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Virginia Schedules Random Drawing To Break Tie In House Race After Court Awards ‘Questionable’ Ballot To Republican


Virginia Schedules Random Drawing To Break Tie In House Race After Court Awards ‘Questionable’ Ballot To Republican

The Virginia Board of Elections has scheduled a random drawing to pick the winner of a House seat that could determine the balance of power in the Virginia House of Delegates

State elections officials said they will pick the winner’s name in the Newport News-based 94th District next Thursday, unless a recount court decides to intervene.

The race between Democrat Shelly Simonds and Republican Del. David Yancey has seesawed since the Nov. 7 election. After a recount, it appeared that Simonds had won by a single vote. But a court later declared the race a tie after agreeing with the Yancey campaign that a disputed ballot was a vote for him. On Wednesday, Simonds asked the court to reconsider, but the panel has not yet responded.

An image of the ballot in question obtained by Political dig shows bubbles filled in for both candidates, with a line through the bubble for Simonds. Reasonable minds may disagree as to whether the intent of this voter to select Yancey was clear. But this much is certainly clear: the single vote has made all the difference.

But the conservative judges ruled that that ballot should be counted for Yancy, leaving the race tied.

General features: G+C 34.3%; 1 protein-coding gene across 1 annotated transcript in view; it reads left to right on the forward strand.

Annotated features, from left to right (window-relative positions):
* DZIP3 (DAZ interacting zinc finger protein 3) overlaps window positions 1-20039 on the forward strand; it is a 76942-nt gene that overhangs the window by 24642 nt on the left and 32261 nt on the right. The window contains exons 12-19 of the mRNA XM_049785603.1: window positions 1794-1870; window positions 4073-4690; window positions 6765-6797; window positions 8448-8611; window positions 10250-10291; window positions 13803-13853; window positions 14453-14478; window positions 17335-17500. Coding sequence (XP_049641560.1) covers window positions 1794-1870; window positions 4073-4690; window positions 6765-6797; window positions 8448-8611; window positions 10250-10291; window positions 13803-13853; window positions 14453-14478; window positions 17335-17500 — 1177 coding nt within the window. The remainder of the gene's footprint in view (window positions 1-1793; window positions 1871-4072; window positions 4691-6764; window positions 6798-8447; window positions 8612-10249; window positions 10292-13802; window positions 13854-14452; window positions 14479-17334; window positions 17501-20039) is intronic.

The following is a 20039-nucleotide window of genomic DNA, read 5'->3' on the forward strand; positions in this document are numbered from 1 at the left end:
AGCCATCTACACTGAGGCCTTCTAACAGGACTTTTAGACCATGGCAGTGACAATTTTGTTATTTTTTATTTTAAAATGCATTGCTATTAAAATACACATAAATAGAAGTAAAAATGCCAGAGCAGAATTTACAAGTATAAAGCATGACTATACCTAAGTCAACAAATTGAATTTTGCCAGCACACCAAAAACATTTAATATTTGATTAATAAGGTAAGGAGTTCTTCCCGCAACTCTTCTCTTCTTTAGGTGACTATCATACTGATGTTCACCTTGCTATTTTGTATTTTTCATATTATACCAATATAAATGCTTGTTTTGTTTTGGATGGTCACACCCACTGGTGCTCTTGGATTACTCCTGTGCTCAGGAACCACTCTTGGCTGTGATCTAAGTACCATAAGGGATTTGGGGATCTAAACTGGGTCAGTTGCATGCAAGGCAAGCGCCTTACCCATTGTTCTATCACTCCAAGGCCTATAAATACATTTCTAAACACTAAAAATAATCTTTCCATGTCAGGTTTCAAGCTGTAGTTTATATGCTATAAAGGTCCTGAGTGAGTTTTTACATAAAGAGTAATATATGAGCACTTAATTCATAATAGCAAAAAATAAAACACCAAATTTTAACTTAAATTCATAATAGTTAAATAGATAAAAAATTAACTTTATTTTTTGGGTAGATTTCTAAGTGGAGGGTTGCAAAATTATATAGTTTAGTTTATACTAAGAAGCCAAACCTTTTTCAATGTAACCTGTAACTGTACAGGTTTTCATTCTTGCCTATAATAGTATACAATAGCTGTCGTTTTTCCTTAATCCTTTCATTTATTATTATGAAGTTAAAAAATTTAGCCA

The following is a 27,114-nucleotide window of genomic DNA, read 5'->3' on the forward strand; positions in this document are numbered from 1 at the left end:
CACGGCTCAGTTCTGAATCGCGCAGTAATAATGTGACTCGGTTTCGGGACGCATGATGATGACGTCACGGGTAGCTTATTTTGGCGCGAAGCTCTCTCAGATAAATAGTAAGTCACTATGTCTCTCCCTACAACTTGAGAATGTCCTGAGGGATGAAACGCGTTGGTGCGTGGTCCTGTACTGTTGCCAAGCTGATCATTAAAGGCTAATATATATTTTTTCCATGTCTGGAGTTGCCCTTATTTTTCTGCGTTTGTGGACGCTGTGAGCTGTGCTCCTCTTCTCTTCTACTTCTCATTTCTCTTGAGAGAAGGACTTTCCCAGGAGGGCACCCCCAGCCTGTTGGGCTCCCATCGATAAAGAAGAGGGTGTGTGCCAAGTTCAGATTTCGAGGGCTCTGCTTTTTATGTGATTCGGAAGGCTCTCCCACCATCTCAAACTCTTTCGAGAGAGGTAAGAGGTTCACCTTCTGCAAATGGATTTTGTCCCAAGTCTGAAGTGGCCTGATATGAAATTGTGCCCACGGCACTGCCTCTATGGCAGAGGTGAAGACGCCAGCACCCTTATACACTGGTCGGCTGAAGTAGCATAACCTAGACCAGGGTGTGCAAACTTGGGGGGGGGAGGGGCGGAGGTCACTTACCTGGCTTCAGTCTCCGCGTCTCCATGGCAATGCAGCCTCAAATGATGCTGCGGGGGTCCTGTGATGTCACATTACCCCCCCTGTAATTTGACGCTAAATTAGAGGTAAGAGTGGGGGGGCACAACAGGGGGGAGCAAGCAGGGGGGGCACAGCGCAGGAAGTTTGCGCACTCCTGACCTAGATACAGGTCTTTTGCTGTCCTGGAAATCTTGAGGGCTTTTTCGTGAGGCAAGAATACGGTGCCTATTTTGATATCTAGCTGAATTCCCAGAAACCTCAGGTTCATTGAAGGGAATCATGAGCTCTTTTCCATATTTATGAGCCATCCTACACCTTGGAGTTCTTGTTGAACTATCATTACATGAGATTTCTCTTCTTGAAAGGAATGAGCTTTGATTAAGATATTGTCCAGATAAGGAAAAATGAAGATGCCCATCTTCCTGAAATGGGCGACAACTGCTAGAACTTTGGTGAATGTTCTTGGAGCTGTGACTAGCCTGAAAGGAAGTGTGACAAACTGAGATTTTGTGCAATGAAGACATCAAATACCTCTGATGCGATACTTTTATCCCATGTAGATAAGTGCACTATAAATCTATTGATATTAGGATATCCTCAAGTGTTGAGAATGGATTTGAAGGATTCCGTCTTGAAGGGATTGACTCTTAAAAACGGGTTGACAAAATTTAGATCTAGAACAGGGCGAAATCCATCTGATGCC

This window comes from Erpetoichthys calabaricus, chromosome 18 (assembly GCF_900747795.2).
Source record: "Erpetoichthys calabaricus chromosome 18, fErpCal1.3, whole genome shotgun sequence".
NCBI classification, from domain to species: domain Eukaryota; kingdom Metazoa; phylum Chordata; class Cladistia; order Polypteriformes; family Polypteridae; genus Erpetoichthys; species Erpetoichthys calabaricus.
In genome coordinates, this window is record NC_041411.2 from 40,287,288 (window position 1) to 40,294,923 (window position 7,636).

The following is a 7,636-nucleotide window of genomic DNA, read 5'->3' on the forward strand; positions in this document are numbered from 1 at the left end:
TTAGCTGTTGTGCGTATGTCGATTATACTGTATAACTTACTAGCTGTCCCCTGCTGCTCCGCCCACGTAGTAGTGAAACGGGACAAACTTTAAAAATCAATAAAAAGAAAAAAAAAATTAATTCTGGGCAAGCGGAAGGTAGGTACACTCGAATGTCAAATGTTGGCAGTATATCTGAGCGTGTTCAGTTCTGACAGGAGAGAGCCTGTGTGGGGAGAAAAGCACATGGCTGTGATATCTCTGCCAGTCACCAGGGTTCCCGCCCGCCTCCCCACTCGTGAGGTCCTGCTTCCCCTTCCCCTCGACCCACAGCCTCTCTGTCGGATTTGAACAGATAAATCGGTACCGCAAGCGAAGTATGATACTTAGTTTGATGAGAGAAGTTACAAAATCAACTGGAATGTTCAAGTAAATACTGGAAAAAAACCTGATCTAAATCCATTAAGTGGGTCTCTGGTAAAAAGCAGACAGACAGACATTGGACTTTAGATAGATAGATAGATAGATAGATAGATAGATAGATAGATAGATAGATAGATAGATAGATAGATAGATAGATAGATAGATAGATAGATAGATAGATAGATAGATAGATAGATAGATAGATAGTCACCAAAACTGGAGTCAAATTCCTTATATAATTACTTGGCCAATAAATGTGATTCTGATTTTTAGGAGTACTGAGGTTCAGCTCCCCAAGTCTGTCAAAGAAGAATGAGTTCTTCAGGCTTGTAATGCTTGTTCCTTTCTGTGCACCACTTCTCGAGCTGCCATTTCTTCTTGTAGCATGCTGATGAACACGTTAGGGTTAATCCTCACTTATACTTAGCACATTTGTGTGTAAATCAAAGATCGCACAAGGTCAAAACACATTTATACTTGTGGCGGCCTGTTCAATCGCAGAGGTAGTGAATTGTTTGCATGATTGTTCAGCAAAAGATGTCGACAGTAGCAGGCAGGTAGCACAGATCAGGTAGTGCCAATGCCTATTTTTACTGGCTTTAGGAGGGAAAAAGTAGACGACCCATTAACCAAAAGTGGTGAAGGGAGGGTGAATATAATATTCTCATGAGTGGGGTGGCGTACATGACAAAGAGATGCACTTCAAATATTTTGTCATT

The fight over the seat has been intense as Republicans try to hold on to a majority in the House after a bruising election in which Democrats erased the 66-34 advantage held by Republicans, as voters vented anger toward Republican President Donald Trump.

During a conference call with reporters Friday, GOP House Leader Kirk Cox — who hopes to become the next speaker of the House — criticized Democrats for causing “politically motivated delays” in deciding the 94th District race.

Simonds said Yancey is to blame for the delay.

“We won the recount … it should have been over, and the next day, the Yancey team pulled a stunt. So this delay is squarely on him,” she said Friday, according to ABC News.

If Simonds ultimately wins, the House would be evenly split, 50-50, between Democrats and Republicans. If Yancey wins, the Republicans would have a 51-49 edge.

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